The Minister for Finance has asked officials to begin preparing legislative changes needed to allow credit unions charge higher interest rates on loans and financial products.

If approved, the move would see the cap on interest rates rise from 1% per month to 2%.

But flexibility would also be introduced to allow the interest rate to be amended in future by the government using a Statutory Instrument following consultation with the Central Bank and credit union sector.

The proposals to allow higher interest rates will first have to receive the green light from the Cabinet though, before the necessary amendments can be brought before the Oireachtas. 

It was reported that when the issue was raised at Cabinet last week, a number of ministers expressed concern about the idea because they felt it could lead to aggressive moneylending.

The changes are recommended by the Credit Union Advisory Committee (CUAC) Report Implementation Group, whose final report was published today.

The aim of increasing the allowable interest rates would be to enable credit unions to offer a broader range of products and services that take account of increased risk or creditworthiness.

Minister Donohoe said he would consider the majority of the other recommendations contained in the report in due course.

The most immediate priority for credit unions, according to the document, is the delivery of material change to lending regulations as soon as possible. 

It says the Central Bank has requested credit unions complete a detailed questionnaire on the issue of lending limits and began a public consultation in October 2018.

The implementation group also says it does not now think it is necessary to have a formal two-tier model of regulation for credit unions, depending on their size.

Instead the report recommends that all new regulations should contain an element of tiering in them.

The report also notes that a service level agreement to aid consultation and engagement around the sector has not yet been introduced, despite it being recommended by the CUAC.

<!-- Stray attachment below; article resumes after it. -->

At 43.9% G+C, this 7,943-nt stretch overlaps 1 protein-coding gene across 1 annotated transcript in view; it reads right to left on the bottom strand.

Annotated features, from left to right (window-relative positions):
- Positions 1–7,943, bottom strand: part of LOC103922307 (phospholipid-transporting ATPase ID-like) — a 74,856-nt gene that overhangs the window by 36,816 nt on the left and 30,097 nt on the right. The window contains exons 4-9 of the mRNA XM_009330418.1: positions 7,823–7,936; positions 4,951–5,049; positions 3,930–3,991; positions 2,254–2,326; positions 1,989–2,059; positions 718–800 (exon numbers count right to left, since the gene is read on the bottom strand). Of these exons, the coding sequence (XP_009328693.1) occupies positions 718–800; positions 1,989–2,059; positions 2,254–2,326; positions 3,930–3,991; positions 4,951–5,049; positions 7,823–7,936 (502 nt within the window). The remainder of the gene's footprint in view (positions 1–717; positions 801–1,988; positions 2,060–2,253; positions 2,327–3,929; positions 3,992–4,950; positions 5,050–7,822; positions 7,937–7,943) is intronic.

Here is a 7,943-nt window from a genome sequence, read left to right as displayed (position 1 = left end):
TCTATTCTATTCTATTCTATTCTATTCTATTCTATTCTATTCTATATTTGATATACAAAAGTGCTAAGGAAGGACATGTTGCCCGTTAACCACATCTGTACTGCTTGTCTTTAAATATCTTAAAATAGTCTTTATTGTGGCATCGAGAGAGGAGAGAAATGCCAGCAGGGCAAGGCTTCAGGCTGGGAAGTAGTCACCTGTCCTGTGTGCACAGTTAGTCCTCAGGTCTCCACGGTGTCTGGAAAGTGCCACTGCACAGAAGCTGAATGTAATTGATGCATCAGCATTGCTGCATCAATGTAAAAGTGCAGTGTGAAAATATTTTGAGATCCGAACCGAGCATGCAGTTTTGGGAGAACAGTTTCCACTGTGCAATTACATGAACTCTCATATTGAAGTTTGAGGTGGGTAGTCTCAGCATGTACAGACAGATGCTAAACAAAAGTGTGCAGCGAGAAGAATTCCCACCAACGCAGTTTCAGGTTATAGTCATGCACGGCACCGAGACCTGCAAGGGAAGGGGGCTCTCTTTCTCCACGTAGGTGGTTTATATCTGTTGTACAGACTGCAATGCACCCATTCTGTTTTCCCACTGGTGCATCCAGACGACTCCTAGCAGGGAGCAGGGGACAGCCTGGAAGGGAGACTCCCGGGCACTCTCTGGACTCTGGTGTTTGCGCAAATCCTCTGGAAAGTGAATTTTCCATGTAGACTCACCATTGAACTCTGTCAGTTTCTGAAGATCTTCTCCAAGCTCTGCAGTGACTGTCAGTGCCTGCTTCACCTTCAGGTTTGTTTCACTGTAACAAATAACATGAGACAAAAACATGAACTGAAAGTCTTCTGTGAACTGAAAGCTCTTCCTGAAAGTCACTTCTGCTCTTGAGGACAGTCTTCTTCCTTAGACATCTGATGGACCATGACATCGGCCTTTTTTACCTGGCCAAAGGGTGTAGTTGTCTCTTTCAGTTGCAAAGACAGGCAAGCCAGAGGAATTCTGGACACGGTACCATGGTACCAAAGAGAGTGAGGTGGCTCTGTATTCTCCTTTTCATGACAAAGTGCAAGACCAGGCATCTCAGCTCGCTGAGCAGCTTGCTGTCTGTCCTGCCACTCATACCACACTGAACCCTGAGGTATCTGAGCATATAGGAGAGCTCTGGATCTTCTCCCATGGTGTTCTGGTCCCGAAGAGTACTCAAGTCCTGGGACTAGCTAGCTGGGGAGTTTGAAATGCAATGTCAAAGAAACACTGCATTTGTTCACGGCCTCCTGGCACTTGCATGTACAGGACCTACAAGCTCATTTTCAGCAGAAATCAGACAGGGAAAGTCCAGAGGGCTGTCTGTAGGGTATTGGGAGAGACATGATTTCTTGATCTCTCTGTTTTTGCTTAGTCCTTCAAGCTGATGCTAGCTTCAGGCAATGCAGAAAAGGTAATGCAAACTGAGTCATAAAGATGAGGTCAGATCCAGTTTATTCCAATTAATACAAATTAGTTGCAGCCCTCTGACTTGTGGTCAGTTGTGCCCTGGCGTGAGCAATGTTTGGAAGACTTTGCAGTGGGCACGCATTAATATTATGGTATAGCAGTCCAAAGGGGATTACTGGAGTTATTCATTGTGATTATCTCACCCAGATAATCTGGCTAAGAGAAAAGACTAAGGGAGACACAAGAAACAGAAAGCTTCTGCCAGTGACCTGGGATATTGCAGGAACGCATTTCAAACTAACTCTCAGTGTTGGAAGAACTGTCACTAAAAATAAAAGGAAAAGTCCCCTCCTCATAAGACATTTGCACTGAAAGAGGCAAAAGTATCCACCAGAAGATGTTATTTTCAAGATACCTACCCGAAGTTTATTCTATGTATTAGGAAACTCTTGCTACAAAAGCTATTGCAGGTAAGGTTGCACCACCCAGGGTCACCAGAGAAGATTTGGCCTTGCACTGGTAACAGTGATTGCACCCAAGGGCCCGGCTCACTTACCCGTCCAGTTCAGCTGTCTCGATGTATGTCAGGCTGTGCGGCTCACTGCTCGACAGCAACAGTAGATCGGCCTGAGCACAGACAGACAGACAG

It says this remains a matter for consideration by the Central Bank within its statutory remit.

The implementation group also says that significant progress has been made in a range of areas around the development of business models for credit unions, including payment services, current accounts including debit cards, agri-lending and mortgage lending shared services.

The report says 2019 could prove to be an important year for the credit union sector as regulatory changes take effect. 

A new regulatory framework for lending will allow a large number of credit unions expand their home-loan offerings.

2019 will also see up to 52 larger credit unions, which together hold almost half of the sector assets, become capable of providing new personal current accounts services, including a range of payment services including debit cards, and overdrafts. 

It also says that more and more credit unions will also be expanding their digital and online offerings.

The report also says restructuring is expected to continue, albeit likely at a slower pace than over the past two years.

The Irish League of Credit Unions (ILCU) said it welcomed the recommendation to raise the credit union interest rate cap from 1% to 2% per month, particularly in the context of Personal Microcredit Scheme (PMC) loans.

It added that this will enable credit unions to compete more effectively with moneylenders, who charge much higher rates.

"This scheme is designed to provide access to credit to the most vulnerable in our society, and to offer a viable alternative to moneylenders," said Ed Farrell, CEO of the ILCU.

"Any measure that can assist with growing this initiative is a positive step."

Kevin Johnson, CEO of the Credit Union Development Association (CUDA), said he hoped the Credit Union Registrar will now embrace the proposals contained in today's report.

He said he hoped in particular the Register will implement the proposals that will see those credit unions with the skills and financial strength needed, permitted to provide more credit. 

"All of which will make different forms of credit more accessible to a greater number of people," he added.

Mr Johnson also said that credit unions demonstrated incredible resilience throughout the recession.

He said this can be attributed to good governance and compliance with relevant regulation which sees them occupy the position of a trusted advisor to their members. 

"They have earned the right to legislation and regulations that mirror this. The report includes lending proposals which are particularly important - not least, the basis of the calculation of permitted limits," he added.